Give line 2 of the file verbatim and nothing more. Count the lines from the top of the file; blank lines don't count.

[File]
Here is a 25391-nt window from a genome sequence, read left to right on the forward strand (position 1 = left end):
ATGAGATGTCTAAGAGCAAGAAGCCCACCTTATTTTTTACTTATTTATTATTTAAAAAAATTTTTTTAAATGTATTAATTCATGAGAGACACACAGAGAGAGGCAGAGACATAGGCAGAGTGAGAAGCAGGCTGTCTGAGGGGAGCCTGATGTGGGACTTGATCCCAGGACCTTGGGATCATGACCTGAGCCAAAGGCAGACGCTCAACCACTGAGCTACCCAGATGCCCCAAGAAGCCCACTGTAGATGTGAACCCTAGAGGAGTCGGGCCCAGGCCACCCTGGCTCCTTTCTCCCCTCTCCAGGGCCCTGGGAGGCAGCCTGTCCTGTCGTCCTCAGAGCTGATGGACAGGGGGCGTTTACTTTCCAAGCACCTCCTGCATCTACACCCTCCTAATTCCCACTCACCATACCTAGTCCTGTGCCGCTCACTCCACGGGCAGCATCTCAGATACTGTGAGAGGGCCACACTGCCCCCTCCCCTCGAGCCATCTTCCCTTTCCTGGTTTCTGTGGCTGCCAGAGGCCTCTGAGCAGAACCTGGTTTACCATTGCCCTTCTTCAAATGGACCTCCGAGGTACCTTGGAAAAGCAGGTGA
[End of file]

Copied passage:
ATGAGATGTCTAAGAGCAAGAAGCCCACCTTATTTTTTACTTATTTATTATTTAAAAAAATTTTTTTAAATGTATTAATTCATGAGAGACACACAGAGAGAGGCAGAGACATAGGCAGAGTGAGAAGCAGGCTGTCTGAGGGGAGCCTGATGTGGGACTTGATCCCAGGACCTTGGGATCATGACCTGAGCCAAAGGCAGACGCTCAACCACTGAGCTACCCAGATGCCCCAAGAAGCCCACTGTAGATGTGAACCCTAGAGGAGTCGGGCCCAGGCCACCCTGGCTCCTTTCTCCCCTCTCCAGGGCCCTGGGAGGCAGCCTGTCCTGTCGTCCTCAGAGCTGATGGACAGGGGGCGTTTACTTTCCAAGCACCTCCTGCATCTACACCCTCCTAATTCCCACTCACCATACCTAGTCCTGTGCCGCTCACTCCACGGGCAGCATCTCAGATACTGTGAGAGGGCCACACTGCCCCCTCCCCTCGAGCCATCTTCCCTTTCCTGGTTTCTGTGGCTGCCAGAGGCCTCTGAGCAGAACCTGGTTTACCATTGCCCTTCTTCAAATGGACCTCCGAGGTACCTTGGAAAAGCAGGTGA